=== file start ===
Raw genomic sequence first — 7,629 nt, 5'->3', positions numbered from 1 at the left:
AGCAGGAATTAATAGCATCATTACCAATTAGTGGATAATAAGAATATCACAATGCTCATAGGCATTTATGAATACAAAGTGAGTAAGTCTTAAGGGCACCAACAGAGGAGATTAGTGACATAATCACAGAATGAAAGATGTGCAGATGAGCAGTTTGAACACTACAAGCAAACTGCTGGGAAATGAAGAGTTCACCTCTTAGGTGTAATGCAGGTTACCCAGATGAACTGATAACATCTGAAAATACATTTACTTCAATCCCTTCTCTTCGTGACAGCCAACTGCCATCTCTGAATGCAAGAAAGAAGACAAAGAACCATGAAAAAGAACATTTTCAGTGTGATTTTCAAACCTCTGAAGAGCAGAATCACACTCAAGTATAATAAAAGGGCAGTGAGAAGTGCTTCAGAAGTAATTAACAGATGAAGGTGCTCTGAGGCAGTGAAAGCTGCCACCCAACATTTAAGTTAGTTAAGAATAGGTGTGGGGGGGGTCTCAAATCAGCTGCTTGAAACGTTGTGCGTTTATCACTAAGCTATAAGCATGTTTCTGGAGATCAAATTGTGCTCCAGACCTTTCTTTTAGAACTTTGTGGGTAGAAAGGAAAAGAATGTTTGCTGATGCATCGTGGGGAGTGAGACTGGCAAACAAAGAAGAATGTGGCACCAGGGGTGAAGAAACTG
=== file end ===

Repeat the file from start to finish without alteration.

Raw genomic sequence first — 7,629 nt, 5'->3', positions numbered from 1 at the left:
AGCAGGAATTAATAGCATCATTACCAATTAGTGGATAATAAGAATATCACAATGCTCATAGGCATTTATGAATACAAAGTGAGTAAGTCTTAAGGGCACCAACAGAGGAGATTAGTGACATAATCACAGAATGAAAGATGTGCAGATGAGCAGTTTGAACACTACAAGCAAACTGCTGGGAAATGAAGAGTTCACCTCTTAGGTGTAATGCAGGTTACCCAGATGAACTGATAACATCTGAAAATACATTTACTTCAATCCCTTCTCTTCGTGACAGCCAACTGCCATCTCTGAATGCAAGAAAGAAGACAAAGAACCATGAAAAAGAACATTTTCAGTGTGATTTTCAAACCTCTGAAGAGCAGAATCACACTCAAGTATAATAAAAGGGCAGTGAGAAGTGCTTCAGAAGTAATTAACAGATGAAGGTGCTCTGAGGCAGTGAAAGCTGCCACCCAACATTTAAGTTAGTTAAGAATAGGTGTGGGGGGGGTCTCAAATCAGCTGCTTGAAACGTTGTGCGTTTATCACTAAGCTATAAGCATGTTTCTGGAGATCAAATTGTGCTCCAGACCTTTCTTTTAGAACTTTGTGGGTAGAAAGGAAAAGAATGTTTGCTGATGCATCGTGGGGAGTGAGACTGGCAAACAAAGAAGAATGTGGCACCAGGGGTGAAGAAACTG